Tuesday, April 27, 2010

The Carousel of Progress: Should It Move Forward or Stand Still?

One of the main criticisms leveled at Walt Disney World management by people like me is that they’re too quick to discard much-loved older attractions in favor of things that are more “thrilling”, cheaper to operate, or that tie in better to whatever licensed characters the Company is currently trying to market. In light of this climate, it’s truly amazing that the Carousel of Progress is still operating.

The Carousel premiered at the 1964 World’s Fair, and by all accounts it was one of Walt Disney’s favorite shows. Its four scenes showed the impact of electricity and electrical devices on the American family in twenty-year increments, starting in the 1900s and ending in an idealized version of the 1960s, with the family enjoying technologies that were supposed to be right around the corner. In 1975, the show made its home on the southeast corner of Walt Disney World’s Tomorrowland in Florida, featuring a new theme song “Now is the Time” and a slightly updated closing scene depicting an idealized home of the 1970s. The Carousel was updated a few more times over the years (most notably in 1985 to remove all references to GE after that company ended its sponsorship) but it received its biggest overhaul in 1993, as part of the “New Tomorrowland” rehab. The original theme song, “Great Big Beautiful Tomorrow” was restored, the show was renamed “Walt Disney’s Carousel of Progress”, and an introductory video was added to the queue area to emphasize the show’s connection to Walt and the 1964 World’s Fair. Also, the final scene was tweaked yet again to show the family enjoying virtual reality video games and accidentally burning their Christmas turkey in a voice-controlled oven. None of the featured technology looked to hit the mainstream for another decade at least. The scene could easily remain in place for six to eight years without looking dated. Or so it seemed.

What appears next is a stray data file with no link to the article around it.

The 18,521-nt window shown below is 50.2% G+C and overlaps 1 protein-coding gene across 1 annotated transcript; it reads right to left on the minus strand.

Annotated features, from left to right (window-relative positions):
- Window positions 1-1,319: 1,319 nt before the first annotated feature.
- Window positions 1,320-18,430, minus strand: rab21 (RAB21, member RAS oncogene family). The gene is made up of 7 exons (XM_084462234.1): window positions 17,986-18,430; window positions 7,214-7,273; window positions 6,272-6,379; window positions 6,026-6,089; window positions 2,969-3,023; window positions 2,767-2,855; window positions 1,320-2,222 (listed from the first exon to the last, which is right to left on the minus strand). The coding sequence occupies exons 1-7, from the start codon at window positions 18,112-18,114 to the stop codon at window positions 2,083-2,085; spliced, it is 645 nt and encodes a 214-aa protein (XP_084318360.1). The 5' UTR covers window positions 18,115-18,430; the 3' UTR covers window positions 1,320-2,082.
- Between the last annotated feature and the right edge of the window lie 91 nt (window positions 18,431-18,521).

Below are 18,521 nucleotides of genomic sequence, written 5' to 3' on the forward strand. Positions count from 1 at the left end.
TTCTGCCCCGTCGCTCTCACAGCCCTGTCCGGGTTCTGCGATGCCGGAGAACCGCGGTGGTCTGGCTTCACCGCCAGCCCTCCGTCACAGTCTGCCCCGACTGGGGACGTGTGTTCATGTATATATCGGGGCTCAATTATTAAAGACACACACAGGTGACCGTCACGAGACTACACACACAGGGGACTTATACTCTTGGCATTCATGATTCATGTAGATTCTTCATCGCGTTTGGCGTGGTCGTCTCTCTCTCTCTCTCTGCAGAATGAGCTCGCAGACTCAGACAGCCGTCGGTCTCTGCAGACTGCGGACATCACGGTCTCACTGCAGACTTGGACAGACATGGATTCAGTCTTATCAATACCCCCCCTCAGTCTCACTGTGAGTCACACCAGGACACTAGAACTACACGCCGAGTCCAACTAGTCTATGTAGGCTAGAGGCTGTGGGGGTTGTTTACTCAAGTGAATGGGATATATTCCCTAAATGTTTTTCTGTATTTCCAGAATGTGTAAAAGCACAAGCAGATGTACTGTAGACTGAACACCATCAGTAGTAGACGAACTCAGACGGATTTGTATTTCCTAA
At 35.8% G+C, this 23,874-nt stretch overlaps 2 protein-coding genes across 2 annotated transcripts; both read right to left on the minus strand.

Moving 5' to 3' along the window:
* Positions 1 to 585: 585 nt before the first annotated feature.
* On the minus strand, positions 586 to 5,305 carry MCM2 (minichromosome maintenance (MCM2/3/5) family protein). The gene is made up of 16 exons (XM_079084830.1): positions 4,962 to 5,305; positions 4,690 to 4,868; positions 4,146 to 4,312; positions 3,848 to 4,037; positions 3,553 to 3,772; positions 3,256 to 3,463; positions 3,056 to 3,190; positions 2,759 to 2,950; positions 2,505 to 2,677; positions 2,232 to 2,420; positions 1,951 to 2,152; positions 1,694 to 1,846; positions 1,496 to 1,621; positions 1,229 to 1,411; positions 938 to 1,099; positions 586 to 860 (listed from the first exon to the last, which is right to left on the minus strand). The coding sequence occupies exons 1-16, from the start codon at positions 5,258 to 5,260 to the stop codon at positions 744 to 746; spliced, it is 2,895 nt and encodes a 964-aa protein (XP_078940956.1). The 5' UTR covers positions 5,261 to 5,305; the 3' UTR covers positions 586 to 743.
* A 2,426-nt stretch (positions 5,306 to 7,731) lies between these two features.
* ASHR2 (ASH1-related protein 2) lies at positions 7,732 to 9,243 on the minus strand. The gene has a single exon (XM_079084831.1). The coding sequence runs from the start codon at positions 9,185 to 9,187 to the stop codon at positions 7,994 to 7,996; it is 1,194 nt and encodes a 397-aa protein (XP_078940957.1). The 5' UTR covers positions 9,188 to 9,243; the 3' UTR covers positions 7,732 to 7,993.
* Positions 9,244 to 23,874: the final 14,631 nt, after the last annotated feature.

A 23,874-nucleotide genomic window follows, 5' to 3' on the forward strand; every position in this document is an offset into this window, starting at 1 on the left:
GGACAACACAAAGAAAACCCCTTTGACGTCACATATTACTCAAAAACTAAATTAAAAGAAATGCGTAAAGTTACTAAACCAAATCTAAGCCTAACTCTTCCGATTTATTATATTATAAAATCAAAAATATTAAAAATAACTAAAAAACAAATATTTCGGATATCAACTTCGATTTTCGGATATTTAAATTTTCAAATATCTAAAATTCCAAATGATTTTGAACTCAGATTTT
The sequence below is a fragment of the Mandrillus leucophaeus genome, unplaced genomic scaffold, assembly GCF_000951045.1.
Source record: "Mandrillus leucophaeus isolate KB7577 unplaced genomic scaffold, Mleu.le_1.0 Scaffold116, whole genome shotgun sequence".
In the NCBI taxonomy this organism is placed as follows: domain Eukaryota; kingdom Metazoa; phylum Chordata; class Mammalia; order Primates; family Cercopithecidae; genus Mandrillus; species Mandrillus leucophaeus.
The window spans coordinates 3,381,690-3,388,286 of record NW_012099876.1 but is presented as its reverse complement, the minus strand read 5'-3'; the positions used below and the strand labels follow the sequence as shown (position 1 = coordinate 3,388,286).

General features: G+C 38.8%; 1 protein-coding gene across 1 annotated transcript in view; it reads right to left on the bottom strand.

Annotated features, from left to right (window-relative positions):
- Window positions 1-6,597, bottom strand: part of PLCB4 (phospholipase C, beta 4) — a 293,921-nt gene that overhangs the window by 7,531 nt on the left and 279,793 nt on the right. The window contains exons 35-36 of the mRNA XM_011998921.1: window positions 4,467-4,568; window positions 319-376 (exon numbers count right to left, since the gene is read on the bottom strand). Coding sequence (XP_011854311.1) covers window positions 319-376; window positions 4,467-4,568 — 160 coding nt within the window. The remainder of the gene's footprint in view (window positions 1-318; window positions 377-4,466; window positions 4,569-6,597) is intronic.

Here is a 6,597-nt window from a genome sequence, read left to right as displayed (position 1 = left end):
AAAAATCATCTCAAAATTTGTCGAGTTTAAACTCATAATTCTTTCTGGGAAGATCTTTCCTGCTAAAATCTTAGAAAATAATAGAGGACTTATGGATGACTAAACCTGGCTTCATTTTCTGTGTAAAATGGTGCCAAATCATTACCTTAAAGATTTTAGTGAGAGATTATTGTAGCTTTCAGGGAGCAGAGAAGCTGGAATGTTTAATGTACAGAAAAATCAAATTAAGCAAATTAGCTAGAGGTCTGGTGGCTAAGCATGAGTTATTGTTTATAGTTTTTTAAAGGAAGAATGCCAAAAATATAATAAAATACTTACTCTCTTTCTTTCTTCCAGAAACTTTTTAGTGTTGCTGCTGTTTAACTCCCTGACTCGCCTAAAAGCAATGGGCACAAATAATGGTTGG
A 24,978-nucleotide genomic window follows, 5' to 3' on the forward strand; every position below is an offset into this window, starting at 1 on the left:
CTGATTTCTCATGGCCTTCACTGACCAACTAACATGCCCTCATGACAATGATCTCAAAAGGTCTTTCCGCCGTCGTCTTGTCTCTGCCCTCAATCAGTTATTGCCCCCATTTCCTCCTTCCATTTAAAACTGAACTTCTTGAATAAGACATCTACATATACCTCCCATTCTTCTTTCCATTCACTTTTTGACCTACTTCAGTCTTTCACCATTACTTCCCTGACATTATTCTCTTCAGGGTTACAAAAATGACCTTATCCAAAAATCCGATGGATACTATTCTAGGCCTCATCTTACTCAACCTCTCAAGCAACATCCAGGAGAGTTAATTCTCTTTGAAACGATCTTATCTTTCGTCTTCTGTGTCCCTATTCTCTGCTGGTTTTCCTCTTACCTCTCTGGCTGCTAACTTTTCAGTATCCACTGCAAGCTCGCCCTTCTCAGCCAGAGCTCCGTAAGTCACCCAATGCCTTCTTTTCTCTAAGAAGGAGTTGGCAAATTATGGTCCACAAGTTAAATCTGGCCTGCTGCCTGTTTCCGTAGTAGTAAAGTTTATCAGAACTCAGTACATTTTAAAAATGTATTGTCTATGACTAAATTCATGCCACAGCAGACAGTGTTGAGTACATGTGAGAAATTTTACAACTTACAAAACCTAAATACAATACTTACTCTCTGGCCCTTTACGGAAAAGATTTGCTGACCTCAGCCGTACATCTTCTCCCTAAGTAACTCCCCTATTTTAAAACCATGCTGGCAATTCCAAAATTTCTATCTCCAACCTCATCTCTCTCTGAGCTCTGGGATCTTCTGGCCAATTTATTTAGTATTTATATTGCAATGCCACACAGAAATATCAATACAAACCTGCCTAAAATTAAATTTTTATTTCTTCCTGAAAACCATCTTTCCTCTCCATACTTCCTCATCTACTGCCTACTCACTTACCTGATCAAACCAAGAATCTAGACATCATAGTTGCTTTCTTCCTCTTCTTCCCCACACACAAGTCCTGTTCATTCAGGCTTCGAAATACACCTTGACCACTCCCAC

CoPfinalExperience 1999 in 2010 the way we imagined it in 1993 

Unfortunately, as early as 1995 the “present-day” Carousel family was beginning their slide toward obsolescence. Why? Because the creators of the ‘93 show failed to account for the Internet revolution. To be fair, in 1993 the Internet was not much of a blip on anyone’s radar. According to technology pundits at the time, virtual reality and CD-ROM were the Next Big Things. And since the show had received at least one update during each decade of its operation, it was reasonable to assume that by 2003 or so, the Carousel would be tweaked again to keep up with the times.